Esq. never before publiflcd. With Remarks, intended as an Antidote to the Porfon contained in the Performance, by the Editor. To which are added, two Letters on Suicide, from Rouffeau's Eloilc. London. 1783. Price gs. 60. sewed.

tious. The spirit of the greater part

of kuowledged, was the predominant his philosophical, and, indeed, of a great passion of Mr. Hime. And had he al- pari of his hifiorical writing, is an attempt ways exercited his talents on innocent to raise mankind above the terrors of fu. fubje&is, he would have acquired celebrity, perftition, by ingenious and acute rcalcu. noi only by the fubtleness of his philolo- ing. In his lati illness, accordinglv, he

ufefulness of his morny. remarked to his intimate friends, with no To illuftrate and confirm opinions al. {mall triumph, that he law ihe clouds of seady received, couilles an author only to religious fears ranifiing before the fun, fecondary praise ; and is the humble task fhine of his writings. Serenity of mind of plodding commentators. But to root is the most precious fruit of philosophy, out the most inveterate prejudices of the This fruit Mr. Hume icaped liimfell, and mind, and in their room to fubstitute doc- he was desirous of imparting it to oihers. trines which extire surprize by their no- The grand practical inference to be drawa veles, and afloniihment by their boldness, from Mr. Hune's philosophy in geneprocures one a title to no vulgar praise, ral;-he seems defirous to hequeath to and seenis an object not unworthy ambi- pollerity, by way of legacy: it is couched tion. If such innovations can be made in, and indeed is the subject of these two conducive to the interests of society, if clíays, on Suicide, and the Immortality of the efforts of daring and inventive genius the Soul. can be qunlified by a tendency to promote That these essays are in reality the pro• the good of mankind, then praile is com- duction of the auihor, to whom they are plete, and genius mcets its lighet re- attributed, is a matter that might very ward.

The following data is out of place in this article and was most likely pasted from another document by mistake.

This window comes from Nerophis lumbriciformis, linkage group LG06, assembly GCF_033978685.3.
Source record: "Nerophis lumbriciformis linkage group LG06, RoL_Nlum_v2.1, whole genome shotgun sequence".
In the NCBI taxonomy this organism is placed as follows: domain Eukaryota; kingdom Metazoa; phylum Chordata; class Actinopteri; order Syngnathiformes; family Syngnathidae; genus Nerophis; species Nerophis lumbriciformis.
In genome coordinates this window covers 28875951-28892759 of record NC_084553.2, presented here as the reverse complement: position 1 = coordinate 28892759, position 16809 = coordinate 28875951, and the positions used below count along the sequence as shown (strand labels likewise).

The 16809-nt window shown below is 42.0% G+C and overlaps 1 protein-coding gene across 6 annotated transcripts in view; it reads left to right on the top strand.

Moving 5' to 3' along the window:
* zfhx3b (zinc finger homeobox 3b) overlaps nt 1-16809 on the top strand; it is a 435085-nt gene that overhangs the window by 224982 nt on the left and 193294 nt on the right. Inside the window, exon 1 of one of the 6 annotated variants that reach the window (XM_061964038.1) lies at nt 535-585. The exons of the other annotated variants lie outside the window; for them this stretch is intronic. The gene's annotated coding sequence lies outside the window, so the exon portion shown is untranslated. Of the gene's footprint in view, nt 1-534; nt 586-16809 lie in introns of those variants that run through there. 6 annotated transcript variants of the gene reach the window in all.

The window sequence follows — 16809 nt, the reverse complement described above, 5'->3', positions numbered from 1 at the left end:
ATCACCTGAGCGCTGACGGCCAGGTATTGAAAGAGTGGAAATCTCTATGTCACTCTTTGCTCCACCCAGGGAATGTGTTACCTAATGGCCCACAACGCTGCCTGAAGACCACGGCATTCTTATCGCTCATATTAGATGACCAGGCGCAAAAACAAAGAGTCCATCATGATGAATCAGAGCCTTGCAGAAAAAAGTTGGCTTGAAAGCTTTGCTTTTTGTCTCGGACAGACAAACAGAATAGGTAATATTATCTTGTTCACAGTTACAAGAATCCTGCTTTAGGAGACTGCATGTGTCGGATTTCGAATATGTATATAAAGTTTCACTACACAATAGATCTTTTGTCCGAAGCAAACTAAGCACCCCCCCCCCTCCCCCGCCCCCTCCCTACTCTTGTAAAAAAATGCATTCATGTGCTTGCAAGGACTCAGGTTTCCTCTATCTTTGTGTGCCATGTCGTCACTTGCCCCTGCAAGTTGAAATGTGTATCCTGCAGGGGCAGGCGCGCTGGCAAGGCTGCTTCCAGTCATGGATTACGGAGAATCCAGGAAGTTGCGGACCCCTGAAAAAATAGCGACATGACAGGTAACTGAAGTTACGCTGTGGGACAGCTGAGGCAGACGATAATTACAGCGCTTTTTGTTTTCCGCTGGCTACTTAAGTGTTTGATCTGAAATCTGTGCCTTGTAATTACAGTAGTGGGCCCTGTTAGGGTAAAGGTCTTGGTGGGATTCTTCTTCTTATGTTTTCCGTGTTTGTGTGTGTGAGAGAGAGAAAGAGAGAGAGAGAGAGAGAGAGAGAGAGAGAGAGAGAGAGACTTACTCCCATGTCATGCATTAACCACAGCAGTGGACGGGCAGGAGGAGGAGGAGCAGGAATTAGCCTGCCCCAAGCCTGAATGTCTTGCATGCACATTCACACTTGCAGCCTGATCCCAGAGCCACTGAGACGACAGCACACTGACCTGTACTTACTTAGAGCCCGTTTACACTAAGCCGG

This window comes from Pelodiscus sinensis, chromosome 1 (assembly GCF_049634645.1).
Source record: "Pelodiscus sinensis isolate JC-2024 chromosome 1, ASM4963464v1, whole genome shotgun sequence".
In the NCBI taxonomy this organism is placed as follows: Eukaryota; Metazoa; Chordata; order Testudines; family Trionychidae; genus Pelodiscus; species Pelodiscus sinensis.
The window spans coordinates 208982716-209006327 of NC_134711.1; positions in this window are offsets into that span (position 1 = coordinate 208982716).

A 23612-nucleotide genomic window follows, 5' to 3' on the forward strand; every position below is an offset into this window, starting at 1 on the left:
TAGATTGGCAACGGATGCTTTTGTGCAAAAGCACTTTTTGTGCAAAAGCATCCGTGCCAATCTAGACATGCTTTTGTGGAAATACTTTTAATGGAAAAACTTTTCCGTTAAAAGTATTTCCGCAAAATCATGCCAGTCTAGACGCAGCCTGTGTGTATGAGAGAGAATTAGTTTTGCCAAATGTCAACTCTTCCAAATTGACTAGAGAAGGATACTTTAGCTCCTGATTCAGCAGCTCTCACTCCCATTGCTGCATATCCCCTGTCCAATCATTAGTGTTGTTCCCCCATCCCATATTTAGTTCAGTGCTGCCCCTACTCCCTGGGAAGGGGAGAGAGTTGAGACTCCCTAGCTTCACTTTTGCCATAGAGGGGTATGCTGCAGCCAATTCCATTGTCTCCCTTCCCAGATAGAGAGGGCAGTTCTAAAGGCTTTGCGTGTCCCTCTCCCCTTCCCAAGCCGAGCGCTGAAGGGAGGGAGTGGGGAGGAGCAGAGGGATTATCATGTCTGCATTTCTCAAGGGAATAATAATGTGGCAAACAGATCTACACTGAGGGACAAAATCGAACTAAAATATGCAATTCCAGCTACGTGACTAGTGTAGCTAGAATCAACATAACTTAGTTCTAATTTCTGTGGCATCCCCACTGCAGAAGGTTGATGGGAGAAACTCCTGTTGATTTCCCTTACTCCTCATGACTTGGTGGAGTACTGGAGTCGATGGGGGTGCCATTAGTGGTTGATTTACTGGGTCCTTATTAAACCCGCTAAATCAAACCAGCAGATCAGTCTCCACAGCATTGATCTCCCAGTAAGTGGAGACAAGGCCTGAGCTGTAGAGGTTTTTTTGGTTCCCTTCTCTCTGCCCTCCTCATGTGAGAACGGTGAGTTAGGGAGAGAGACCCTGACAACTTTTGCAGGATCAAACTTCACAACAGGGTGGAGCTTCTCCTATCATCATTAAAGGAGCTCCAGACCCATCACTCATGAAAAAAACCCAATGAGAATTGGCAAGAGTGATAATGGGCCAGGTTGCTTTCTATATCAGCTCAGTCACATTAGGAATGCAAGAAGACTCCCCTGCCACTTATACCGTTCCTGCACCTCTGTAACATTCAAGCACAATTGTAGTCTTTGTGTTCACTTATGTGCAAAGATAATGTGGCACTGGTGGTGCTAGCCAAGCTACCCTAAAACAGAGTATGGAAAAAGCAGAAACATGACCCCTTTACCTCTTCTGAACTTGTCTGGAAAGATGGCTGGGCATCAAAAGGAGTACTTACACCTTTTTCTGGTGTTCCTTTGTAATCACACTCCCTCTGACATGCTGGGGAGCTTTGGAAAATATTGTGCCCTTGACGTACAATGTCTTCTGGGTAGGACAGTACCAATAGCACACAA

easily be proved. Whoever is conversant It is a reward-a glory fomething of with the writings of Mr. Hume, will here this kind, of which Mr. Hume is ambi- discover plain marks of bis ityle and man

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ner, and of his peculiar turn of think- fufficient proof of the immortality of the